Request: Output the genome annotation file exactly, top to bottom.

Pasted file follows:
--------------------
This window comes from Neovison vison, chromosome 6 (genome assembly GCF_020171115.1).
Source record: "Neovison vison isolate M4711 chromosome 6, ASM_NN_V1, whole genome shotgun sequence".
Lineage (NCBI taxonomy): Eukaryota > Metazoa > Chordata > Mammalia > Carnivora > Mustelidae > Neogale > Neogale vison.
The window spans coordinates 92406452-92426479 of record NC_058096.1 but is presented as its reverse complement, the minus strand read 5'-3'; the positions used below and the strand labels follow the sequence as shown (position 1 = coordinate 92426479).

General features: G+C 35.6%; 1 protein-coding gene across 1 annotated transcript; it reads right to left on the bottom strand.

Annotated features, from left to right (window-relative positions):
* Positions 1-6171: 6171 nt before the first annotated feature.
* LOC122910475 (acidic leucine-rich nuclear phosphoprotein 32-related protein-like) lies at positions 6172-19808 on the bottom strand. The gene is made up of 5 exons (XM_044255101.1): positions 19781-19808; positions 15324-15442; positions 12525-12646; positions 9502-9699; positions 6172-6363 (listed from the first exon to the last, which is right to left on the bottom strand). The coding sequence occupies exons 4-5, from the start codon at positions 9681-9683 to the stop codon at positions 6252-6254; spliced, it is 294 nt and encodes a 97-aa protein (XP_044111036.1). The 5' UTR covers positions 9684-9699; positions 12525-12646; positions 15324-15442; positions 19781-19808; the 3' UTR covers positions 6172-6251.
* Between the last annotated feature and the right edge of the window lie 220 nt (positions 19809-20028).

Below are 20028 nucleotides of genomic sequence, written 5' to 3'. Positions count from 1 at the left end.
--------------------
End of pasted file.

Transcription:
This window comes from Neovison vison, chromosome 6 (genome assembly GCF_020171115.1).
Source record: "Neovison vison isolate M4711 chromosome 6, ASM_NN_V1, whole genome shotgun sequence".
Lineage (NCBI taxonomy): Eukaryota > Metazoa > Chordata > Mammalia > Carnivora > Mustelidae > Neogale > Neogale vison.
The window spans coordinates 92406452-92426479 of record NC_058096.1 but is presented as its reverse complement, the minus strand read 5'-3'; the positions used below and the strand labels follow the sequence as shown (position 1 = coordinate 92426479).

General features: G+C 35.6%; 1 protein-coding gene across 1 annotated transcript; it reads right to left on the bottom strand.

Annotated features, from left to right (window-relative positions):
* Positions 1-6171: 6171 nt before the first annotated feature.
* LOC122910475 (acidic leucine-rich nuclear phosphoprotein 32-related protein-like) lies at positions 6172-19808 on the bottom strand. The gene is made up of 5 exons (XM_044255101.1): positions 19781-19808; positions 15324-15442; positions 12525-12646; positions 9502-9699; positions 6172-6363 (listed from the first exon to the last, which is right to left on the bottom strand). The coding sequence occupies exons 4-5, from the start codon at positions 9681-9683 to the stop codon at positions 6252-6254; spliced, it is 294 nt and encodes a 97-aa protein (XP_044111036.1). The 5' UTR covers positions 9684-9699; positions 12525-12646; positions 15324-15442; positions 19781-19808; the 3' UTR covers positions 6172-6251.
* Between the last annotated feature and the right edge of the window lie 220 nt (positions 19809-20028).

Below are 20028 nucleotides of genomic sequence, written 5' to 3'. Positions count from 1 at the left end.